3. In the case of State of Madras v. Madurai Mills Co. Ltd. : [1967]1SCR732 the Supreme Court had considered this aspect of the matter. At page 736 of the Supreme Court Reports the court observed that the doctrine of merger was not a doctrine of rigid and universal application and it could not be said that wherever there were two orders, one by the inferior tribunal and the other by a superior tribunal, passed in an appeal or revision, there was fusion or merger of two orders irrespective of the subject-matter of the appellate or revisional order and the scope of the appeal or revision contemplated by the particular statute. The application of the doctrine, according to the Supreme Court, depended on the nature of the appellate or revisional order in each case and the scope of the statutory provisions conferring the appellate or revisional jurisdiction. There, in the case before the Supreme Court, for the assessment year 1950-51 the dealer had submitted a return under the Madras General Sales Tax Act, 1939, showing its net turnover to the Deputy Commercial. Tax Officer, who was the assessing authority. As he had determined the net turnover at a higher amount the dealer appealed to the Commercial Tax Officer who allowed the appeal with respect to one item. On the 28th of November, 1951, the assessing authority issued a revised assessment order as per the order of the Commercial Tax Officer. On the 27th of December, 1952, the dealer presented a revision petition before the Deputy Commissioner of Commercial Taxes raising the only objection as a new contention that it should not have been assessed to tax on amounts collected by it by way of tax. On the 21st of August, 1954, the Deputy Commissioner dismissed the petition on the ground that the dealer was not entitled to raise a new contention for the first time. On the 4th of August, 1958, the Board of Revenue issued a notice to the respondent stating that it proposed to revise the assessment by including in the net turnover a sum representing the value of cotton purchased by the respondent from outside the State and which was excluded by the assessing authority. After considering the respondent's objections the Board fixed the net taxable turnover by including that amount. The respondent's appeal to the High Court was allowed. It was held by the Supreme Court that the order of the Board of Revenue was invalid, because under section 12(4)(b) of the Madras General Sales Tax Act, 1939, the Board of Revenue could invoke its revisional jurisdiction only within four years from date on which the order of the assessing authority was communicated to the assessee or the dealer. The subject-matter of the revision proceedings before the Board of Revenue was only the revised assessment order of the assessing authority. It was further held that it could not be said that the order of the Deputy Commissioner of Commercial Taxes, in revision, was the only operative decision in law on the basis that the order of the inferior tribunal (order of the assessing authority) had merged in that of thesuperior tribunal, and the application of the doctrine ot merger depended on the nature of the appellate or revisional order in each case. In the circumstances of that case it could not be said, according to the Supreme Court, that there was a merger of the order of assessment dated November 28, 1952, with the order in revision dated 21st August, 1954, because the question of exclusion of the value of yarn purchased from outside the State was not the subject-matter of revision before the Deputy Commissioner of Commercial Taxes.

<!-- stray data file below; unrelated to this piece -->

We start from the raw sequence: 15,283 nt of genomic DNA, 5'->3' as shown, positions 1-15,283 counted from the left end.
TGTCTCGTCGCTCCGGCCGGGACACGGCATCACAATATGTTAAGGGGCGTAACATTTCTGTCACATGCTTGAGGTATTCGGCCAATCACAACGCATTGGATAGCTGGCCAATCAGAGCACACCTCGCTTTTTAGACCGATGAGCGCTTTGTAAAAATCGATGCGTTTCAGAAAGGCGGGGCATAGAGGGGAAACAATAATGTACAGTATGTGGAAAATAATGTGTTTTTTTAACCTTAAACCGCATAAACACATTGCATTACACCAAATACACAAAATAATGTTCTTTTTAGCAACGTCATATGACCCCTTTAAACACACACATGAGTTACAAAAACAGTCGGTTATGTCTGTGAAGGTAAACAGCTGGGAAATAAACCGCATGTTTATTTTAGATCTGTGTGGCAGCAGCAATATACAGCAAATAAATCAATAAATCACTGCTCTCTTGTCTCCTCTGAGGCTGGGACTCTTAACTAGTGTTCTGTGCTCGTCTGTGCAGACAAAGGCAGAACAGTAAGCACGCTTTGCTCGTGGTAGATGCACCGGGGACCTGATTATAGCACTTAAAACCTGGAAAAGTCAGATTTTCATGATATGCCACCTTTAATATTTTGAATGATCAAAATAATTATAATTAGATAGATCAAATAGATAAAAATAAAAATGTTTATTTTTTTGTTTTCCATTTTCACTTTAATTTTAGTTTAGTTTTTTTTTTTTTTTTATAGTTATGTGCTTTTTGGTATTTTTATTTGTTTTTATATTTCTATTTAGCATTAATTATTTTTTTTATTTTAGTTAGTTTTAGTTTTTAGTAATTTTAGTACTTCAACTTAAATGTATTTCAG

4. Therefore, in the instant case, in order to apply the theory or concept of merger it is necessary to find out whether the fact that the interest was not charged in terms of Clause (iii) of the proviso to Sub-section (1) of Section 139 of the Act could have been the subject-matter of appeal before the Appellate Assistant Commissioner. The exercise of discretion under Subsection (8) of Section 139, articulate or inarticulate, cannot, in my view, be the subject-matter of an appeal in view of the provisions of Section 246 of the Act as indicated before. The question whether the interest that was liable to be charged had been properly waived or not, is a question which was not the subject-matter of appeal before the Appellate Assistant Commissioner. Therefore, there cannot be any question of merger of the order of the Income-tax Officer on this aspect of the matter and on the theory of merger it cannot be said that the Commissioner lost his jurisdiction in this case after the order of the Appellate Assistant Commissioner. In the aforesaid view of the matter I am unable to accept the first contention urged in support of this application.